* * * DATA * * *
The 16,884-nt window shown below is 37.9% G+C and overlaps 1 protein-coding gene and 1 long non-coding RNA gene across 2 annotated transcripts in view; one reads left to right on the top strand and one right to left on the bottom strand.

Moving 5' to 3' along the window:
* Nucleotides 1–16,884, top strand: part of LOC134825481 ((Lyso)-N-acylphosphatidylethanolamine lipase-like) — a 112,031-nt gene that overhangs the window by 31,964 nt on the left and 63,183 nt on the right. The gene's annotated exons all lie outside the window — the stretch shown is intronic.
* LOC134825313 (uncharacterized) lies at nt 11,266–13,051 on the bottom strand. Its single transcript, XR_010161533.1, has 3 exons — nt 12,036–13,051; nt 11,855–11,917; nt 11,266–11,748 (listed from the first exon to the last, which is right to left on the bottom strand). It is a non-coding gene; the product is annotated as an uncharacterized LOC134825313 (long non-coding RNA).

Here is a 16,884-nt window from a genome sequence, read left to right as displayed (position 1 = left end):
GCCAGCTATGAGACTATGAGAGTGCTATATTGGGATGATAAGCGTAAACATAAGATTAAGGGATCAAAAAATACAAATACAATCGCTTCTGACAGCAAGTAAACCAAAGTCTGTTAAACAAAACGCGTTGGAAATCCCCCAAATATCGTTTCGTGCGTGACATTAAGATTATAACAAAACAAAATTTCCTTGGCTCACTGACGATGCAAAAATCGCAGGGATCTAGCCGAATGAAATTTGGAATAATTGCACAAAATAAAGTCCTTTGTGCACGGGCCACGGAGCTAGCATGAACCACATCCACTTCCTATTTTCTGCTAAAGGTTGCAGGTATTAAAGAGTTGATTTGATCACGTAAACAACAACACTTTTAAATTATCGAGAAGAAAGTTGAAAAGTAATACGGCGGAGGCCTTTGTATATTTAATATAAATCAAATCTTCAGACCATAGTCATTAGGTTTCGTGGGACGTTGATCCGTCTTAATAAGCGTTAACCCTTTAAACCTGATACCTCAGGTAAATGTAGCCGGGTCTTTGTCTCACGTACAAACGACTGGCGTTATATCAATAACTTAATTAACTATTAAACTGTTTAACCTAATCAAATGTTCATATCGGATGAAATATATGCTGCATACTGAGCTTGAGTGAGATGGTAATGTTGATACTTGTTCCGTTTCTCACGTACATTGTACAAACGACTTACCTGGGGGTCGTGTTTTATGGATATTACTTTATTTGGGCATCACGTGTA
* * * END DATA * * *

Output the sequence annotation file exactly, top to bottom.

The 16,884-nt window shown below is 37.9% G+C and overlaps 1 protein-coding gene and 1 long non-coding RNA gene across 2 annotated transcripts in view; one reads left to right on the top strand and one right to left on the bottom strand.

Moving 5' to 3' along the window:
* Nucleotides 1–16,884, top strand: part of LOC134825481 ((Lyso)-N-acylphosphatidylethanolamine lipase-like) — a 112,031-nt gene that overhangs the window by 31,964 nt on the left and 63,183 nt on the right. The gene's annotated exons all lie outside the window — the stretch shown is intronic.
* LOC134825313 (uncharacterized) lies at nt 11,266–13,051 on the bottom strand. Its single transcript, XR_010161533.1, has 3 exons — nt 12,036–13,051; nt 11,855–11,917; nt 11,266–11,748 (listed from the first exon to the last, which is right to left on the bottom strand). It is a non-coding gene; the product is annotated as an uncharacterized LOC134825313 (long non-coding RNA).

Here is a 16,884-nt window from a genome sequence, read left to right as displayed (position 1 = left end):
GCCAGCTATGAGACTATGAGAGTGCTATATTGGGATGATAAGCGTAAACATAAGATTAAGGGATCAAAAAATACAAATACAATCGCTTCTGACAGCAAGTAAACCAAAGTCTGTTAAACAAAACGCGTTGGAAATCCCCCAAATATCGTTTCGTGCGTGACATTAAGATTATAACAAAACAAAATTTCCTTGGCTCACTGACGATGCAAAAATCGCAGGGATCTAGCCGAATGAAATTTGGAATAATTGCACAAAATAAAGTCCTTTGTGCACGGGCCACGGAGCTAGCATGAACCACATCCACTTCCTATTTTCTGCTAAAGGTTGCAGGTATTAAAGAGTTGATTTGATCACGTAAACAACAACACTTTTAAATTATCGAGAAGAAAGTTGAAAAGTAATACGGCGGAGGCCTTTGTATATTTAATATAAATCAAATCTTCAGACCATAGTCATTAGGTTTCGTGGGACGTTGATCCGTCTTAATAAGCGTTAACCCTTTAAACCTGATACCTCAGGTAAATGTAGCCGGGTCTTTGTCTCACGTACAAACGACTGGCGTTATATCAATAACTTAATTAACTATTAAACTGTTTAACCTAATCAAATGTTCATATCGGATGAAATATATGCTGCATACTGAGCTTGAGTGAGATGGTAATGTTGATACTTGTTCCGTTTCTCACGTACATTGTACAAACGACTTACCTGGGGGTCGTGTTTTATGGATATTACTTTATTTGGGCATCACGTGTA